I sit here in disappointed wonder and, paraphrasing a Bible verse, I’m asking: “What hath mankind wrought?”
Many wannabe pundits such as myself assumed that the shortening gestation period required for fetal viability would portend more abortion restrictions. I was wrong! First we heard reports about the Dysart twins born at a record-challenging 22 weeks, and who continue to survive and progress. Then entering the scene was Governor Cuomo of New York gleefully announcing the new state law which loosens restrictions on full-term abortions.
For me the problematic part of the New York law is that it permits abortions up to the date of birth if “the abortion is necessary to protect the patient’s life or health.” Previously the requirement was that the mother’s life had to be at risk. We are to conclude this would apply only in extreme situations, but there is no clarification of what is meant by “protecting the patient’s health.” The final decision is left up to the physicians “reasonable and good faith judgment.”
Similar legislation in Virginia was defeated, but Governor Northam clarified how full-term abortions work. He explained that the live baby would be delivered and “made comfortable” while deciding its fate. That baby’s life or death would result from a “good-faith” decision after discussion between the doctor and mother. Northam’s clarification called attention to the harsh reality that a live infant might be “terminated.”
If the term “slippery-slope” ever applied, it applies here. What started as Roe’s emphasis on viability and “first trimester” limits has evolved into support for partial-birth and third trimester abortions. And the New York legislation is a leap into the unknown territory of full-term abortions ... perhaps even beyond.
During Roe, fetal viability was 28 weeks, and now those Iowa twins are surviving and progressing after only 22 weeks. We are witnessing confusing contradictions in which it’s illegal to kill unhatched bald eagles, but in some jurisdictions, it’s OK to kill unborn humans, even at full-term and during delivery. And in New York, while it’s been declared unconstitutional to give lethal injections to convicted murderers, it’s now OK to give lethal injections to full-term infants.
The dehumanization of unborn lives is facilitated by referring to potentially viable and aborted fetuses using terms like: “cluster of cells,” “accidental biology,” and “medical waste.” And slowly, “sanctity of life” has eroded as a basic operating assumption. Even the claim that abortion rights are essential for reproductive health is being replaced by the concept that a woman simply has a right “not to mother.”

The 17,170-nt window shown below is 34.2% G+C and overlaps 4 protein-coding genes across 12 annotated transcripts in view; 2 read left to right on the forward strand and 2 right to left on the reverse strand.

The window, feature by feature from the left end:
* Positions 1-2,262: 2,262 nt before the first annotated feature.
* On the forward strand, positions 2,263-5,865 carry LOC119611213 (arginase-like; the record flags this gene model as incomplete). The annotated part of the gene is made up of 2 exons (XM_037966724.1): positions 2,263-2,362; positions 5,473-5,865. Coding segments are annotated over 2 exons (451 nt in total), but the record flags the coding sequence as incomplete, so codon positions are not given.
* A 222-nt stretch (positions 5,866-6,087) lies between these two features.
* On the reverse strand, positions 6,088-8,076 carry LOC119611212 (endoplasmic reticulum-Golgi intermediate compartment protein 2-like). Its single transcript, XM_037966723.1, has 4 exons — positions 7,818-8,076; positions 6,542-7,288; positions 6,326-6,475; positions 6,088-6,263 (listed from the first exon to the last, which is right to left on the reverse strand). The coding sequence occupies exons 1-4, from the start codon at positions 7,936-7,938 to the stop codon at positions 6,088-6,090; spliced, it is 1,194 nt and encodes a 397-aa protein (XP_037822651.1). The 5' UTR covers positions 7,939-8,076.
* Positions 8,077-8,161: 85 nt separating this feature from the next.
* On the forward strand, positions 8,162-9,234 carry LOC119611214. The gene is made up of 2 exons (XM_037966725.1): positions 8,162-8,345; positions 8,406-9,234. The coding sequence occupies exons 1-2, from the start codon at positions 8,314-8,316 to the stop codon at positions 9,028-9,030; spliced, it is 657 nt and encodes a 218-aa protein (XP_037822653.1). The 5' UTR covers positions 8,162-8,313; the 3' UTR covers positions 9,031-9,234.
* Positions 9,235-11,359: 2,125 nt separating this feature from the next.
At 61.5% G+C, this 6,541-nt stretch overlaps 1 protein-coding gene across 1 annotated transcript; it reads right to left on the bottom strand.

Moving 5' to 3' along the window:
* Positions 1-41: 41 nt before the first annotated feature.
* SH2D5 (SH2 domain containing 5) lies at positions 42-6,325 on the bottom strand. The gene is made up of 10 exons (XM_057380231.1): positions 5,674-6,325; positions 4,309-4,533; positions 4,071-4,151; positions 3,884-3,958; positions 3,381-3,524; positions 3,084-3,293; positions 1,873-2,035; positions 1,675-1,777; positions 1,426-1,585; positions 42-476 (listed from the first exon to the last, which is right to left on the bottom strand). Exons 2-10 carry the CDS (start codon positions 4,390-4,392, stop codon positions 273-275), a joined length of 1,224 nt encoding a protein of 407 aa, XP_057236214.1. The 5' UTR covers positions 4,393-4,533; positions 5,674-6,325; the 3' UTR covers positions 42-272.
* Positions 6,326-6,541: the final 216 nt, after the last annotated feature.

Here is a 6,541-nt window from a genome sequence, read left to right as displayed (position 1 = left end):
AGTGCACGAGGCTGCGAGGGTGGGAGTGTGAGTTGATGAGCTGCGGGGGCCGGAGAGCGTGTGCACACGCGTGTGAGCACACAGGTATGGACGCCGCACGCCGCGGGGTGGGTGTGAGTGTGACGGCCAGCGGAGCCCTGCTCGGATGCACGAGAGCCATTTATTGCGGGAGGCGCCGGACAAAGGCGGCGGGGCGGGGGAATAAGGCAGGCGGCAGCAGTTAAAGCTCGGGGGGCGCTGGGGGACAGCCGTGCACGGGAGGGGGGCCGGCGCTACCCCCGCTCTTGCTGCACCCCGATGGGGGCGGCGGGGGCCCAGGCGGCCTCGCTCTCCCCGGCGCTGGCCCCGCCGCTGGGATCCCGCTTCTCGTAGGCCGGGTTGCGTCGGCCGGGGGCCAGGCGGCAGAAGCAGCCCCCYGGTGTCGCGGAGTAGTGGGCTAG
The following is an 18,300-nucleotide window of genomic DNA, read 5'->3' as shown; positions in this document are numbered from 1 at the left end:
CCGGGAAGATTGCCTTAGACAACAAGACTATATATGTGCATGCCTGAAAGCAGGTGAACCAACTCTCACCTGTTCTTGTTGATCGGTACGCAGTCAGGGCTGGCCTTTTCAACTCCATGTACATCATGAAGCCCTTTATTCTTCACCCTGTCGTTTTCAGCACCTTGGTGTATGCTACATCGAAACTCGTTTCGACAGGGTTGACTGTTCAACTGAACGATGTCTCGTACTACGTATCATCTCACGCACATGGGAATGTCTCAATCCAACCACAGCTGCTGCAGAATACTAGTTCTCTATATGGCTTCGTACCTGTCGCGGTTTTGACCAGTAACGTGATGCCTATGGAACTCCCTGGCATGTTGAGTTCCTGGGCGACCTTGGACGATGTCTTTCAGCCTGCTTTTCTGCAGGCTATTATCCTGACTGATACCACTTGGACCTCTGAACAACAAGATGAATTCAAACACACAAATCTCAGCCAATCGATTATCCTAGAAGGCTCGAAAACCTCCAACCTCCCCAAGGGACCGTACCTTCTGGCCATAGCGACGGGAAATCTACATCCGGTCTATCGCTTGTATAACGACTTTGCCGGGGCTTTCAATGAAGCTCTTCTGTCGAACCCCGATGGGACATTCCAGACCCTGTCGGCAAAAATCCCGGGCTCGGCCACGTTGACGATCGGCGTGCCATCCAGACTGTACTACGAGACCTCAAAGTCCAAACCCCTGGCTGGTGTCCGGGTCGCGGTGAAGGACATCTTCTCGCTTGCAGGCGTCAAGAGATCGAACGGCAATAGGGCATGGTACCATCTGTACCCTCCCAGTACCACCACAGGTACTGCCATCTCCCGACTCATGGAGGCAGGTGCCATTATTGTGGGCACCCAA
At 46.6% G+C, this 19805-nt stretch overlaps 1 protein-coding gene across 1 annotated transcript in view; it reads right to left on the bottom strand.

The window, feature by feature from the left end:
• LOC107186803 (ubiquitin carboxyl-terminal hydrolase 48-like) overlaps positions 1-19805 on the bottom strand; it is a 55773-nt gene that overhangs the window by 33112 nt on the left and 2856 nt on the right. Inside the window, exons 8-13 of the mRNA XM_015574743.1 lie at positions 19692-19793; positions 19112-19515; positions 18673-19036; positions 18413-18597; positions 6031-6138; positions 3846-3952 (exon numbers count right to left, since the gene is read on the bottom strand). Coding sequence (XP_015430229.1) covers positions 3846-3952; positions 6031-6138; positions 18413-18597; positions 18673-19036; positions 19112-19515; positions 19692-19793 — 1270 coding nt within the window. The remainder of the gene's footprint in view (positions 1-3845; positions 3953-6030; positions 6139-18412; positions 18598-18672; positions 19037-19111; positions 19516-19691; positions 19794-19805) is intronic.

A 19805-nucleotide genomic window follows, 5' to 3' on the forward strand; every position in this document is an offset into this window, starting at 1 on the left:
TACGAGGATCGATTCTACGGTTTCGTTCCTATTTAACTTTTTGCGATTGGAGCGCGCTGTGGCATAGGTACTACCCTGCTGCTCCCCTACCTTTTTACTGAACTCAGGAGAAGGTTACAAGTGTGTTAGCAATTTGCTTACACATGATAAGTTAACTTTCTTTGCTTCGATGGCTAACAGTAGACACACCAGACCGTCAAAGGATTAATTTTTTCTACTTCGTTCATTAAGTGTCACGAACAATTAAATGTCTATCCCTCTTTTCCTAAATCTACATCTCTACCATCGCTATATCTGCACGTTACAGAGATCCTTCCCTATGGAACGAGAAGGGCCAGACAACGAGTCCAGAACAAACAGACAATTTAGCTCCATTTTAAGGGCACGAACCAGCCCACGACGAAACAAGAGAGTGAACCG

Besides the U.S., only Canada, China, Netherlands, North Korea, Viet Nam, and Singapore allow elective abortion beyond 20 weeks. And it’s actually humiliating that the U.S. is joining only China, North Korea, Vietnam and Canada in the group of five countries allowing full-term abortions.
After contemplating the slippery slope we’ve been on, my sincere concern shouldn’t be considered as a mere “sky-is-falling” moment. In the past, many have predicted these things happening, and their warnings were dismissed as mere scare tactics – they weren’t. As of this writing, Democrats have blocked a U.S. Senate attempt to protect the life of born-alive infants. It seems that if anything deserves a “unanimous consent” vote this would be it.
I hope we can move closer to public, legislative, and judicial examinations of the “constitutional rights of the unborn.” That’s a huge subject and I mention it here only in the context of this quote from James Wilson, one of only six men to sign both the Declaration of Independence and the Constitution, and also a member of the first Supreme Court: “Of the Natural Rights of Individuals, in the contemplation of law, life begins when the infant is first able to stir in the womb. By the law, life is protected not only from immediate destruction, but from every degree of actual violence, and, in some cases, from every degree of danger.” It’s clear, and encouraging, that the Founders were thinking about fetal rights, even then.
I recommend spending some time imagining where this slippery slope might take us. I’ll conclude with my introductory comment: “What hath mankind wrought?”